Rami Elhanan - "Replacing Pain with Hope"
My personal story begins and ends on the particular day of Yom Kippur:
My name is Jihad Zghayar, I live in Idhna, in the Hebron Governorate. I am 44 years old, a father to four children.
One night, during the month of the blessed Ramadan, 2014, after the “Iftar”, the meal that ends the fast, my son Alaa and his uncle (my brother) went to visit Alaa’s grandmother who lives close to our home. It was quiet that day, there were no confrontations or protests. As they walked, the Occupation soldiers saw them and addressed them, but Alaa and his uncle don’t speak or understand Hebrew so they kept walking.
Without any warning or reason, the soldiers opened fire on Alaa. An expanding bullet exploded in his stomach. Alaa instantly collapsed and was taken to the hospital in Hebron. He was severely wounded, but his willpower and determination to live were strong. He was in the hospital for nine days, during each of which his mother and I died a thousand times and prayed that he would live, but sadly he passed away on the ninth day.
Alaa departed this life in the spring of his youth, at 21 years old. He was congenial, he loved his fellow man, he was friendly and kind. Everyone who knew him loved him. Alaa used to help everybody and never hurt anyone in his life. He was athletic, he was always wary of his appearance and his mother and I were very proud of him and wished him a bright future.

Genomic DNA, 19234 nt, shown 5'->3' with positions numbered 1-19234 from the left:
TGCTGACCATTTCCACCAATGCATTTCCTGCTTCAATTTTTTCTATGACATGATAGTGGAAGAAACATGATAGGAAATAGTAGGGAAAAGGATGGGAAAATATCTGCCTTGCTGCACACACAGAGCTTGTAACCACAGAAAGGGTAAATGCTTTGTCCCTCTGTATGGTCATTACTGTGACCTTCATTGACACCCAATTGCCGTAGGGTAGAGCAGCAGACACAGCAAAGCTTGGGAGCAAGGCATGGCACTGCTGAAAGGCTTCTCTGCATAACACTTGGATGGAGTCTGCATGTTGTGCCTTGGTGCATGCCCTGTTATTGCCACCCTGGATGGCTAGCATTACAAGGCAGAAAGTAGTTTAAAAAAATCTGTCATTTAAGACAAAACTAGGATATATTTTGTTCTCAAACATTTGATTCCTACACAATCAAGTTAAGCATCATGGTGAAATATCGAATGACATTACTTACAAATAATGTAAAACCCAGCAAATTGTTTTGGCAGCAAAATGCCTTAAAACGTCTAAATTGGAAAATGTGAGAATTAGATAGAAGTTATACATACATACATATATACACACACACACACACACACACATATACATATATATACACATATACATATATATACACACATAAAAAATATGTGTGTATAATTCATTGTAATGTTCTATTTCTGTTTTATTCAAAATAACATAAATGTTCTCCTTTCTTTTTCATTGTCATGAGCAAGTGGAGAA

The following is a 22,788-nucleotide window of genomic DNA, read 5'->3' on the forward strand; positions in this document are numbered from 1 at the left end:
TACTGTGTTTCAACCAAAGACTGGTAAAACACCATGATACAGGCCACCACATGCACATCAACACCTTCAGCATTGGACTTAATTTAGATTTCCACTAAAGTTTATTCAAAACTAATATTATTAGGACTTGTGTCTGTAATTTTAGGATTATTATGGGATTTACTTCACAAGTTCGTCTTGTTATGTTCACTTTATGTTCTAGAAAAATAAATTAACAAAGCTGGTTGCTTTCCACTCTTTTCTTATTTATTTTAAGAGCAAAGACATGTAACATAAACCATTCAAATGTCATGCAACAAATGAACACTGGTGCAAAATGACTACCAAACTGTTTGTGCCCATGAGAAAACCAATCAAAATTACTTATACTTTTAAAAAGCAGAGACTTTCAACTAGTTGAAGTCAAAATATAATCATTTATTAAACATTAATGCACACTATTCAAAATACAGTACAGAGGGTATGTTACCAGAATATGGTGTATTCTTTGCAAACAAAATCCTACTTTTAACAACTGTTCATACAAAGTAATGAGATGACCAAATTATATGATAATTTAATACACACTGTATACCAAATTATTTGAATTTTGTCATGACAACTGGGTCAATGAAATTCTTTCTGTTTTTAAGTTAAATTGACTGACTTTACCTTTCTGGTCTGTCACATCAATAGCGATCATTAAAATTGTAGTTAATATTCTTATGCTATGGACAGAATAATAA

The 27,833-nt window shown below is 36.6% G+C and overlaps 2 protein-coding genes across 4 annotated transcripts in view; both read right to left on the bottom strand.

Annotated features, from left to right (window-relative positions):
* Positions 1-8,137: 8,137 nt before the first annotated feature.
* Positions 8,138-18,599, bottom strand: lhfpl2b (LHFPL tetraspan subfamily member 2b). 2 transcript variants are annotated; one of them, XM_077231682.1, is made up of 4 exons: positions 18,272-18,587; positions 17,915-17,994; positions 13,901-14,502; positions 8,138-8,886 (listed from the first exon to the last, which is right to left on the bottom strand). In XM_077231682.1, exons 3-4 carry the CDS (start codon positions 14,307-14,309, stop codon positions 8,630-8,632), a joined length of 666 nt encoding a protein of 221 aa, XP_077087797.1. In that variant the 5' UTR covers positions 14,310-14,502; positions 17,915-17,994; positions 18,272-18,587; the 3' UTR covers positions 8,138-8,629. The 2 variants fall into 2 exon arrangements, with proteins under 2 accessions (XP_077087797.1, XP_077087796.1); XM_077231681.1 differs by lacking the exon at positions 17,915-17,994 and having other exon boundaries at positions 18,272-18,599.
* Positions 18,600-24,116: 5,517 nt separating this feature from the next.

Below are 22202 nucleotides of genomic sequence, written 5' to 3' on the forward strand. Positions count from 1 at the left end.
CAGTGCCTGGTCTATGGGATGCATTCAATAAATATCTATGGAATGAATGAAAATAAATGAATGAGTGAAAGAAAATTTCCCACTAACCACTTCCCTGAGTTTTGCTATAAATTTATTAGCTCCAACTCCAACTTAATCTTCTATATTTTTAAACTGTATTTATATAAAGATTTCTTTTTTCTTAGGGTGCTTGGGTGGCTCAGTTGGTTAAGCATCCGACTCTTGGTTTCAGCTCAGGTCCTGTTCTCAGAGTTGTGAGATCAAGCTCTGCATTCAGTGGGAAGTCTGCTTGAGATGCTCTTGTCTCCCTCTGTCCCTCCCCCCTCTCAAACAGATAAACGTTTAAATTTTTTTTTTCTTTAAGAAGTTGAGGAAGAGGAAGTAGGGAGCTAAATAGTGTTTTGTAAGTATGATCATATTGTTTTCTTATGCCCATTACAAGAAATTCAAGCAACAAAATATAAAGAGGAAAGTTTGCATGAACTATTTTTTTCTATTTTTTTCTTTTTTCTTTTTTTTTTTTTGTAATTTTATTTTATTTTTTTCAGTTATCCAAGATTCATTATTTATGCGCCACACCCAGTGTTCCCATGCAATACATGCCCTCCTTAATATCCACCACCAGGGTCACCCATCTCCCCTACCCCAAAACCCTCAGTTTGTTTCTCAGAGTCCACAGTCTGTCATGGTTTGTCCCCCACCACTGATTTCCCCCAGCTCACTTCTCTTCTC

Alaa was not just my son, he was my friend. We shared worries and pain, we planned the future together and when he graduated from school, he worked to help the family.
My beloved son Alaa, your absence forms a common thread with the pain. The pain of longing and yearning, the pain of the dreadful loss for which there is no cure but patience.
Alaa departed, our hopes departed and our dreams faded. Our lives changed completely and I felt this intense rage and hatred after the Occupation killed my innocent son for no reason. His only sin – he was a Palestinian.
I wanted to do something, take revenge perhaps on whoever killed my son, but I know that revenge won’t bring Alaa back.
I heard about the Forum of Israeli-Palestinian Bereaved Families for Peace from a friend who invited me to attend one of the sessions. At first I encountered the other side with vast hesitation, but I saw people suffering pain and loss just like me and I was convinced that the Occupation is the main cause of pain on both sides. I believe in the Forum’s message of humanity, in reconciliation, in getting to know the other. If not for the Occupation, there would be no victims on both sides. Hence, the Occupation must end so we can live free and with dignity.
When will the dawn of freedom and justice break that will bring peace to this blessed land?